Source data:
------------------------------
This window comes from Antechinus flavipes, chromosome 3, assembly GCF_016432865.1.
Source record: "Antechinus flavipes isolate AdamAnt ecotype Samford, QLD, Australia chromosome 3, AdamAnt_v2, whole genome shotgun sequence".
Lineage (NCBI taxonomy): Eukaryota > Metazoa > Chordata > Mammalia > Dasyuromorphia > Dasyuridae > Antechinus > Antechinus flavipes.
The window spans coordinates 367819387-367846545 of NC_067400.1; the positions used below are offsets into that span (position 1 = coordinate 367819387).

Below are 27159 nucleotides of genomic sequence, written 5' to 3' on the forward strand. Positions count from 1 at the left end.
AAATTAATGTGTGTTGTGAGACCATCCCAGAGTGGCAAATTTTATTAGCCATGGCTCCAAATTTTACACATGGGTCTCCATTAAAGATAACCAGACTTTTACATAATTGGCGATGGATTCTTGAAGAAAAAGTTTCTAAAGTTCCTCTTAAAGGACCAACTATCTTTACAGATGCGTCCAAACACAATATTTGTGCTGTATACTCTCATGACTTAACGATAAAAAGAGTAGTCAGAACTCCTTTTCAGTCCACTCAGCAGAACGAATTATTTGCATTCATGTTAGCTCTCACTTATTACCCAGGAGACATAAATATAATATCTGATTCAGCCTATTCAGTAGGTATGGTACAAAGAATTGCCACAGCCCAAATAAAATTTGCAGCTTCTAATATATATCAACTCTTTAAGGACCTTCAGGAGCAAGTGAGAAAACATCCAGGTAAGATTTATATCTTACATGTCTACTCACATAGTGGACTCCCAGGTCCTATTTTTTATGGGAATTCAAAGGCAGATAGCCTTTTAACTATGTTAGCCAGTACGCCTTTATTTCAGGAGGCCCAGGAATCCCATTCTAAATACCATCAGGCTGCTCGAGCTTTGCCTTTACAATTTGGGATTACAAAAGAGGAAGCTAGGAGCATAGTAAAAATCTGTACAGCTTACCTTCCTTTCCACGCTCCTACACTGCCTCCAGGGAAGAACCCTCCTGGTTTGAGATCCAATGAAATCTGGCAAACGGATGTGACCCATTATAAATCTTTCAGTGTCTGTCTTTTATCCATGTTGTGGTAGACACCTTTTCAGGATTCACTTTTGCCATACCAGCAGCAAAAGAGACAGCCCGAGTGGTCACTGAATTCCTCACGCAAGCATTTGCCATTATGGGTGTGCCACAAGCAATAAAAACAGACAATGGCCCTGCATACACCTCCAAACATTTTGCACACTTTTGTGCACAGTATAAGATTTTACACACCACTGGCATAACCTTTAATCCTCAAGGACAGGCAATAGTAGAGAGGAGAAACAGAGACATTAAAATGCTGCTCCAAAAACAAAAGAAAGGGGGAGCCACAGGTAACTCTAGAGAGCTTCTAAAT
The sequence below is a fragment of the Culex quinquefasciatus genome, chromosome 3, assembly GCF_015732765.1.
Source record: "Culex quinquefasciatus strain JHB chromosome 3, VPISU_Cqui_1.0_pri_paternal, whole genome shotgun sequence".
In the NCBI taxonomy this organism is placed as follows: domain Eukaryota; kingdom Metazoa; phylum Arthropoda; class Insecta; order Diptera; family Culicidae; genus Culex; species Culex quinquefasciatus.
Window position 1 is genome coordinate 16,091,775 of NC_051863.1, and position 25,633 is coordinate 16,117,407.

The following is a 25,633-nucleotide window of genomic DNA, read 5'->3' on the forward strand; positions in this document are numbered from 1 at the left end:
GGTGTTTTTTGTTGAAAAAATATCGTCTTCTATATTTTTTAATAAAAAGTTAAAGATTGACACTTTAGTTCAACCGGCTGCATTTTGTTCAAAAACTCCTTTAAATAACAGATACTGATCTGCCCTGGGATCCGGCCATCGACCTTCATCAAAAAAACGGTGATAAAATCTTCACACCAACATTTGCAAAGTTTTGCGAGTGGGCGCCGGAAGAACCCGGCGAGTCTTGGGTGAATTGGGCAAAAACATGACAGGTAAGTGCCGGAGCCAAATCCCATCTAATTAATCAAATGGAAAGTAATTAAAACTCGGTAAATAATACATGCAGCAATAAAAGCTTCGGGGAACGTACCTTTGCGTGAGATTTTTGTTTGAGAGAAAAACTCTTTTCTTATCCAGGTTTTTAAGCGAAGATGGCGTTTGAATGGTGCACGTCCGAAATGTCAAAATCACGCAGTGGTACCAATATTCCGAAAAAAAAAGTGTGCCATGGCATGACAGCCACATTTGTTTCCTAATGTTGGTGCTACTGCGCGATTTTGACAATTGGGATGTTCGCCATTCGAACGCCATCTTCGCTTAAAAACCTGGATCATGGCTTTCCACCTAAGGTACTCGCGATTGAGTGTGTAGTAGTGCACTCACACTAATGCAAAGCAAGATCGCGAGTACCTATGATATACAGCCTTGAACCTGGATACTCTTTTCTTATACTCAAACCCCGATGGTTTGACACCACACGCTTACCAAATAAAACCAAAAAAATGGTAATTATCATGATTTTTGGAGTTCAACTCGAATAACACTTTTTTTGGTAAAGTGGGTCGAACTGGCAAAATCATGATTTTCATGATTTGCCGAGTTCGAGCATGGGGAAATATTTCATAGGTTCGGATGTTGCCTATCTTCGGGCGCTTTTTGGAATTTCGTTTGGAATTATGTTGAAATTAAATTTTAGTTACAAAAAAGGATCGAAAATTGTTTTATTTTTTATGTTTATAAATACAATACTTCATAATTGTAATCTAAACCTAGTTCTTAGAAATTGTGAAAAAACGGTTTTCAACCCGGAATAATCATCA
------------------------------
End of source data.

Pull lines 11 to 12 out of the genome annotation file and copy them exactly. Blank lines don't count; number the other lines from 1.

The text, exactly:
The following is a 25,633-nucleotide window of genomic DNA, read 5'->3' on the forward strand; positions in this document are numbered from 1 at the left end:
GGTGTTTTTTGTTGAAAAAATATCGTCTTCTATATTTTTTAATAAAAAGTTAAAGATTGACACTTTAGTTCAACCGGCTGCATTTTGTTCAAAAACTCCTTTAAATAACAGATACTGATCTGCCCTGGGATCCGGCCATCGACCTTCATCAAAAAAACGGTGATAAAATCTTCACACCAACATTTGCAAAGTTTTGCGAGTGGGCGCCGGAAGAACCCGGCGAGTCTTGGGTGAATTGGGCAAAAACATGACAGGTAAGTGCCGGAGCCAAATCCCATCTAATTAATCAAATGGAAAGTAATTAAAACTCGGTAAATAATACATGCAGCAATAAAAGCTTCGGGGAACGTACCTTTGCGTGAGATTTTTGTTTGAGAGAAAAACTCTTTTCTTATCCAGGTTTTTAAGCGAAGATGGCGTTTGAATGGTGCACGTCCGAAATGTCAAAATCACGCAGTGGTACCAATATTCCGAAAAAAAAAGTGTGCCATGGCATGACAGCCACATTTGTTTCCTAATGTTGGTGCTACTGCGCGATTTTGACAATTGGGATGTTCGCCATTCGAACGCCATCTTCGCTTAAAAACCTGGATCATGGCTTTCCACCTAAGGTACTCGCGATTGAGTGTGTAGTAGTGCACTCACACTAATGCAAAGCAAGATCGCGAGTACCTATGATATACAGCCTTGAACCTGGATACTCTTTTCTTATACTCAAACCCCGATGGTTTGACACCACACGCTTACCAAATAAAACCAAAAAAATGGTAATTATCATGATTTTTGGAGTTCAACTCGAATAACACTTTTTTTGGTAAAGTGGGTCGAACTGGCAAAATCATGATTTTCATGATTTGCCGAGTTCGAGCATGGGGAAATATTTCATAGGTTCGGATGTTGCCTATCTTCGGGCGCTTTTTGGAATTTCGTTTGGAATTATGTTGAAATTAAATTTTAGTTACAAAAAAGGATCGAAAATTGTTTTATTTTTTATGTTTATAAATACAATACTTCATAATTGTAATCTAAACCTAGTTCTTAGAAATTGTGAAAAAACGGTTTTCAACCCGGAATAATCATCA